Posts Tagged PHP

Posted on Programming

The Family Wishlist is finally mobile friendly

Ten years ago today (plus or minus two to five years) I made The Family Wishlist. And it’s been good. People have found it helpful.

But The Family Wishlist had a problem, one that I hoped – as all problems do – would go away if I ignored it long enough. Much to my surprise, it got worse. Worse and worse.

Or, if not worse, than at least less forgiveable.

The Family Wishlist, you see, wasn’t mobile friendly. Like, at all. But come on guys, it was 2008. Did smart phones even exist then?
It’s impossible to say. But what I can tell you is they exist now; moreover, people use them. Constantly and for everything.

So, after putting it off for ten years – through the power of procrastination – I finally did it. Or, redid it, as it were. I’ve rewritten it entirely, using my API framework (lull7) for the back-end, and react for the front-.

Also, no more ads. Who wants to see those, right? Especially on a phone, where space is minimal.

So if you and your family need to coordinate gifts this season (or any season), give it a try! I don’t know, maybe you’re running a Secret Santa or some such. It does that too. Also, family isn’t mandatory – orphans are welcome. »

Thanks Greg, it truly did need an update.

Oh, also, I switched the email system over to SES so they should now arrive more reliably.

The Family Wishlist, 2018

The Family Wishlist
Posted on Programming

Duplicate emails, chrome, and favicons

Switching away from Mandrill, I found Amazon SES was sending two emails from my PHP test script. This only happened when hit from the web, running the same script through the PHP-CLI sent one email, as expected.

Looking at Chromes network tab, turns out it was loading the script as well as favicon.ico. Alas, there was no favicon.ico, and in the sites-enabled config for that location the FallbackResource was set to /index.php. Turns out it was loading index.php twice, resulting in two emails.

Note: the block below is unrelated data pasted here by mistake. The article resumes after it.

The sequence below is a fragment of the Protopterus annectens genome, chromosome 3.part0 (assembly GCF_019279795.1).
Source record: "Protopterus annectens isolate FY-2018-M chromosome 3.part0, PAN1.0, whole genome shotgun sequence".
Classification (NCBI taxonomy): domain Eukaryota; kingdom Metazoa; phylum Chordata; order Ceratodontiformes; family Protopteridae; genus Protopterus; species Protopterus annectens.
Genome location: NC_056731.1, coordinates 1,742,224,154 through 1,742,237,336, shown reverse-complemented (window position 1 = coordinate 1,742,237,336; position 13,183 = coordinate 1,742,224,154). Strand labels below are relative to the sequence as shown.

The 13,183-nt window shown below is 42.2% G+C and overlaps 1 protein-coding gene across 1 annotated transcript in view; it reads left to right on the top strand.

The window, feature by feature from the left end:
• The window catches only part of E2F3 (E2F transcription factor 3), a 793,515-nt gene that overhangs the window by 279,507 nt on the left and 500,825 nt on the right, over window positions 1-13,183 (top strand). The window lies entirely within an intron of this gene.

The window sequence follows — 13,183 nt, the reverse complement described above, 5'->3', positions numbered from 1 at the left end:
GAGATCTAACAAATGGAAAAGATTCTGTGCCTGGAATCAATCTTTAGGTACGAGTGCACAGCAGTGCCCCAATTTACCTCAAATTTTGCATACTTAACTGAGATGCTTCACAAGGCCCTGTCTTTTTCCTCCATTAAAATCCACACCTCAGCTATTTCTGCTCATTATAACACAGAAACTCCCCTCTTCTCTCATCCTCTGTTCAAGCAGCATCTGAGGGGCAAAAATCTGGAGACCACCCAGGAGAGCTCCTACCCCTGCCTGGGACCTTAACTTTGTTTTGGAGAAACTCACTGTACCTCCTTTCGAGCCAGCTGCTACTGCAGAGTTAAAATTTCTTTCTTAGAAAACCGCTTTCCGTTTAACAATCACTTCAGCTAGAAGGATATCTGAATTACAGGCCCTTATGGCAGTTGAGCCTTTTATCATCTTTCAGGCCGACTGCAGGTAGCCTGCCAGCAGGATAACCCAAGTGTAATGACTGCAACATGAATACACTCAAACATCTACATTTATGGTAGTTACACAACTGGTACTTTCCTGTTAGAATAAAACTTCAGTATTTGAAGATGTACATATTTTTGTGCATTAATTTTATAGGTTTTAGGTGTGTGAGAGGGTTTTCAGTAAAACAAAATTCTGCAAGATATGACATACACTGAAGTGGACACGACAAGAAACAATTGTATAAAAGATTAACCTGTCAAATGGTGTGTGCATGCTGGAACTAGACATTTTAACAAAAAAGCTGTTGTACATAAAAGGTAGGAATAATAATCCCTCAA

I used Bradicon! to create a quick favicon, uploaded it, and bam!, just one email from then on.


Posted on Programming

Pulling data from Google Calendar

I track my hours on Google calendar. I know, high-tech, right?

Like a savage, at the end of every month I’d count up the hours for billing — but no more! That’s for the machines.

If getting a list of events from Google’s Calendar API between a specified date range seems useful to you — well, here, have some code:

Posted on Programming

A heavy swell in disk use

You shut the door behind you, hang your keys on the wall, and expertly slip out of your shoes. You’re home, the birthday party is over, and what else is there to do but check the status of your servers.

Oh, no, disaster has struck.

df -m reports your disk usage is at 100%. You feel the wave break over you as panic settles in.

But how?

Posted on Programming

Handling every PHP error

Or, gotta catch ’em all.

Okay, I’m just going to throw this out there: You can’t reasonably account for every possible error. That’s just unrealistic. However, you can sure make a catch-all to alert you of any you haven’t foreseen, and then, you know, update your code to handle those conditions at your leisure.